Dr. Avul Pakir Jainulabdeen Abdul Kalam was born on 15th October 1931 at Rameswaram, in Tamil Nadu. He is an 'Indian scientist' and administrator who served as the 11th 'President of India' from 2002 to 2007. His parents are 'Jainulabdeen' is a boat owner and 'Ashiamma' is a housewife. Kalam studied physics at the 'St. Joseph's College' Tiruchirappalli, and aerospace engineering at the 'Madras Institute of Technology' (MIT), Chennai. Then Kalam joined Aeronautical Development Establishment of Defense Research and Development Organization (DRDO) as a scientist.
Padma Bhusan in 1981
Padma Vibhushan in 1990
Bharat Ratna in 1997
Indira Gandhi Award for National Integration in 1997
Veer Savarkar Award Government of India in 1998
Ramanujan Award Alwars Research Centre, Chennai in 2000
Honorary Doctorate of Science from University of Wolverhampton, U.K in 2007
King Charles II Medal from Royal Society, U.K in 2007
Doctor of Engineering (Honoris Causa) from Nanyang Technological University, Singapore in 2008
International von Karman Wings Award from California Institute of Technology, U.S.A in 2009
Hoover Medal from ASME Foundation, USA in 2009
Doctor of Engineering from University of Waterloo in 2010
IEEE Honorary Membership from IEEE in 2011
Doctor of Laws (Honoris Causa) from Simon Fraser University in 2012
Abdul Kalam was born in a Tamil Muslim family, His father is a boat owner and mother house wife. He came from a poor background and started working at an early age to supplement his family's income. After completing school, Kalam distributed newspapers in order to financially contribute to his father's income. After completing his school education at the Rameshwaram Elementary School, Kalam went on to attend Saint Joseph's College, Tiruchirappalli, then affiliated with the University of Madras, from where he graduated in physics in 1954. He then moved to Madras in 1955 to study aerospace engineering.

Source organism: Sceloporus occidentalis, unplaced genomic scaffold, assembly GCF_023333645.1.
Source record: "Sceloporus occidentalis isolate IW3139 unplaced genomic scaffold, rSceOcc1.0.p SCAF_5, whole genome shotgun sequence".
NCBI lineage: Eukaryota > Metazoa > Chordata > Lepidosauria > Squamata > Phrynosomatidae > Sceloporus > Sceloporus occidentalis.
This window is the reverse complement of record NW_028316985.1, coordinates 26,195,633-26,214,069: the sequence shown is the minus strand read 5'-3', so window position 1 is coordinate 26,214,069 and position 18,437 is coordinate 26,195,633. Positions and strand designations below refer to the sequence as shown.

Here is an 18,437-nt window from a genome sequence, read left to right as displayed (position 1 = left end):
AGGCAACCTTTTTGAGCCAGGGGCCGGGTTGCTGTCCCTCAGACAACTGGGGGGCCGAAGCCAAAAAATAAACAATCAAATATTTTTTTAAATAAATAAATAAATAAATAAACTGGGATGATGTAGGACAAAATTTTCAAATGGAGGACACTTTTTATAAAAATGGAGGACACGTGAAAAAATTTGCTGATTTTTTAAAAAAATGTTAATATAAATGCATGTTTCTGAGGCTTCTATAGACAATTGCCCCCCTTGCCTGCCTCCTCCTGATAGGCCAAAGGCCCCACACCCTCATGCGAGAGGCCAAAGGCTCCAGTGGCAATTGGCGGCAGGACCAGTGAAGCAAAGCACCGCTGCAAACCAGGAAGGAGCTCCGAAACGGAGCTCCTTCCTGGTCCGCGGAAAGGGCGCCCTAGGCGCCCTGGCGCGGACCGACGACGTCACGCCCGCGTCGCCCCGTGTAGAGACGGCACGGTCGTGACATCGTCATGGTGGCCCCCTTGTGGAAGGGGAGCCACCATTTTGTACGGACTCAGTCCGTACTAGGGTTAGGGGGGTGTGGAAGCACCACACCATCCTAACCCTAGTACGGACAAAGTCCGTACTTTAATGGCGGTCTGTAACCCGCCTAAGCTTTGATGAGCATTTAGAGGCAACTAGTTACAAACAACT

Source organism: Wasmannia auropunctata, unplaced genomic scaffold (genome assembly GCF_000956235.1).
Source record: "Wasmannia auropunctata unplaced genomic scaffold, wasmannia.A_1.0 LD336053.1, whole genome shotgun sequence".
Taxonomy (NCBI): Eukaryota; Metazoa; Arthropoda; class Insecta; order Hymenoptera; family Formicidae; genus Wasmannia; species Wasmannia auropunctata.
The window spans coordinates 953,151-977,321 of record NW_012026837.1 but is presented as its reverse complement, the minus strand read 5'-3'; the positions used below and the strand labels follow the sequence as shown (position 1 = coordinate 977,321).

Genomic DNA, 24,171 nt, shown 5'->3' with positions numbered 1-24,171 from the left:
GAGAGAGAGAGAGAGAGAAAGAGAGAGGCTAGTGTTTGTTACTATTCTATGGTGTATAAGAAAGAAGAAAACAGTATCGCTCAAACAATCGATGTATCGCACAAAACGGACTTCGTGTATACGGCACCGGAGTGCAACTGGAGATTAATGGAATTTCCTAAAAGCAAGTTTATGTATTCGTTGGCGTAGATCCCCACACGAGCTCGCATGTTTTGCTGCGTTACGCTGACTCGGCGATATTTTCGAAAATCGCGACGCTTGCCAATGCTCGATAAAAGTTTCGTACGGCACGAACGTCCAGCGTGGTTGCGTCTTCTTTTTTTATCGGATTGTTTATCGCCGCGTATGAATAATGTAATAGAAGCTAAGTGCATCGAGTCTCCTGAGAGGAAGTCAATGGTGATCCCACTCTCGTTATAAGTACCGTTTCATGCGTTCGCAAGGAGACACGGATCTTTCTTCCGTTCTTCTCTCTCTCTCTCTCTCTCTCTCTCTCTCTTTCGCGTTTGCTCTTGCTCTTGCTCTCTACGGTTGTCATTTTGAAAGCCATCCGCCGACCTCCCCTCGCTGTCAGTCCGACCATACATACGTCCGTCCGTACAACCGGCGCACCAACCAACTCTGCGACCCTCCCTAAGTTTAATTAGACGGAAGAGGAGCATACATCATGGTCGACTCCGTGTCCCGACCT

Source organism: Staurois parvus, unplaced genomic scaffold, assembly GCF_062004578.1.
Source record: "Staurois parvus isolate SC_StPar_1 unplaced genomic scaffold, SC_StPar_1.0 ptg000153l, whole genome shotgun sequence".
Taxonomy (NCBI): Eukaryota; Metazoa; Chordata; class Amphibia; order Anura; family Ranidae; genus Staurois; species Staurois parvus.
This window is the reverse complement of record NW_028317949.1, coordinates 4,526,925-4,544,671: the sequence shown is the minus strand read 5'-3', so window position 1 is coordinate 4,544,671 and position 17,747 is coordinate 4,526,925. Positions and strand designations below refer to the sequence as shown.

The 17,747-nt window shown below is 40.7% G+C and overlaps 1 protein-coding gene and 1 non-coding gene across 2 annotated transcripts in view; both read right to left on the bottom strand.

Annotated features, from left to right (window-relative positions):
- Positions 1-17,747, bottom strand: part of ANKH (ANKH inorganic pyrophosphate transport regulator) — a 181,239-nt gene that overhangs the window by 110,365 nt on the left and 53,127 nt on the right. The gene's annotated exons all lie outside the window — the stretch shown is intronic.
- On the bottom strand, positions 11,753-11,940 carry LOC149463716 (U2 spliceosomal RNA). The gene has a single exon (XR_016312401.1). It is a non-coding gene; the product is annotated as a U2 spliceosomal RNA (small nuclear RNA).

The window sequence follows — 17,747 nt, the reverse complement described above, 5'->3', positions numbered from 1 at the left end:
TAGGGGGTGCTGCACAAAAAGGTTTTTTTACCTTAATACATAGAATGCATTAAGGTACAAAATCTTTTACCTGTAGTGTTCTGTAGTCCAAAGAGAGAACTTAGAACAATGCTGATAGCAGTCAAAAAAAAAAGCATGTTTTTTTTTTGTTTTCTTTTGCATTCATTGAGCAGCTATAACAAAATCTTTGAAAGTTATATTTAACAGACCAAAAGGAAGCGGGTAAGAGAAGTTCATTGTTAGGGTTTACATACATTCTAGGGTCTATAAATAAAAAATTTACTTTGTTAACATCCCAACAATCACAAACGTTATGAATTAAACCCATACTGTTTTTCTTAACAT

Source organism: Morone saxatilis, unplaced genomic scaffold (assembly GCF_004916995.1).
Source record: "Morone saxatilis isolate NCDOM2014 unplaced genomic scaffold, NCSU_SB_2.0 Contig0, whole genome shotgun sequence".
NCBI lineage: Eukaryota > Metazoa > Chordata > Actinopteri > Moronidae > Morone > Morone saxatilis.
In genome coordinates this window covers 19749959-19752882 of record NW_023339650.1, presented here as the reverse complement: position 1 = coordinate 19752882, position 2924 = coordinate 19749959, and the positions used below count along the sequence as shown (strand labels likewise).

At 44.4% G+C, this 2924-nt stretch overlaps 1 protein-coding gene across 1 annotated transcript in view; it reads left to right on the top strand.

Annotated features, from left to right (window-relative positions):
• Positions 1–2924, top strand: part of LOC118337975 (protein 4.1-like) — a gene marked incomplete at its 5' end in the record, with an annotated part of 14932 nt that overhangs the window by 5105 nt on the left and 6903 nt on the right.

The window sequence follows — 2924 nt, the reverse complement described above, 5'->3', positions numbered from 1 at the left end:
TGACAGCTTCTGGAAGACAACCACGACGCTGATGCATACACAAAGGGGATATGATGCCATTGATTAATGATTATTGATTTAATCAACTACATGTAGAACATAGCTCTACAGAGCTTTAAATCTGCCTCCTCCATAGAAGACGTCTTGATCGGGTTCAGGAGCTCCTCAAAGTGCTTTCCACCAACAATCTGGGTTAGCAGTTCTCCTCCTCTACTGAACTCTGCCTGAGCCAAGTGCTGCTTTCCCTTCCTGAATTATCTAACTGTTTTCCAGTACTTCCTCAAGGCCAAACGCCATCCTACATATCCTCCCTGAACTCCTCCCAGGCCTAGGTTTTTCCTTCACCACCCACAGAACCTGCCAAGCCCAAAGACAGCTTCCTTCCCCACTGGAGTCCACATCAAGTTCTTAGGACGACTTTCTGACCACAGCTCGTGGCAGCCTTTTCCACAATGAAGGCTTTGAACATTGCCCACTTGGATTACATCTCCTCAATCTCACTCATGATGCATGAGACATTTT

As a Scientist
After completion of Kalam's graduation he joined 'Aeronautical Development Establishment of Defense Research and Development Organization' (DRDO) as a scientist. Kalam started his career by designing a small helicopter for the Indian Army, but remained unconvinced with the choice of his job at DRDO. Kalam was also part of the INCOSPAR committee working under Vikram Sarabhai, the renowned space scientist.
In 1969, Kalam was transferred to the 'Indian Space Research Organization' (ISRO) where he was the project director of India's first indigenous Satellite Launch Vehicle (SLV-III) which successfully deployed the Rohini satellite in near earth orbit in July 1980. Joining ISRO was one of Kalam's biggest achievements in life and he is said to have found himself when he started to work on the SLV project. Kalam first started work on an expandable rocket project independently at DRDO in 1965. In 1969, Kalam received the government's approval and expanded the program to include more engineers.
Kalam and Dr. V. S. Arunachalam, metallurgist and scientific adviser to the Defense Minister, worked on the suggestion by the then Defense Minister, R. Venkataraman on a proposal for simultaneous development of a quiver of missiles instead of taking planned missiles one by one. R Venkatraman was instrumental in getting the cabinet approval for allocating 388 crore rupees for the mission, named Integrated Guided Missile Development Program (I.G.M.D.P) and appointed Kalam as the Chief Executive. He was the Chief Scientific Adviser to the Prime Minister and the Secretary of Defence Research and Development Organisation from July 1992 to December 1999. The 'Pokhran-II' nuclear tests were conducted during this period where he played an intensive political and technological role. Kalam served as the Chief Project Coordinator, along with R. Chidambaram during the testing phase. Photos and snapshots of him taken by the media elevated Kalam as the country's top nuclear scientist.
As a President
Kalam served as the 11th 'President of India', succeeding 'K. R. Narayanan'. He won the 2002 presidential election with an electoral vote of 922,884, surpassing 107,366 votes won by 'Lakshmi Sahgal'. He served from 25 July 2002 to 25 July 2007. The polling for the presidential election began on 15 July 2002 in the Parliament and the state assemblies with media claiming that the election was a one-sided affair and Kalam's victory was a foregone conclusion. The counting was held on 18 July. Kalam won the presidential election in a highly one-sided contest. He became the 11th president of the Republic of India. During his term as President, he was affectionately known as the People's President. In his words, signing the Office of Profit Bill was the toughest decision he had taken during his tenure.
At the end of his term, on 20 June 2007, Kalam expressed his willingness to consider a second term in office provided there was certainty about his victory in the 2007 presidential election. However, two days later, he decided not to contest the Presidential election again stating that he wanted to avoid involving Rashtrapati Bhavan from any political processes. He did not have the support of the Left parties, Shiv Sena and UPA constituents to receive a renewed mandate.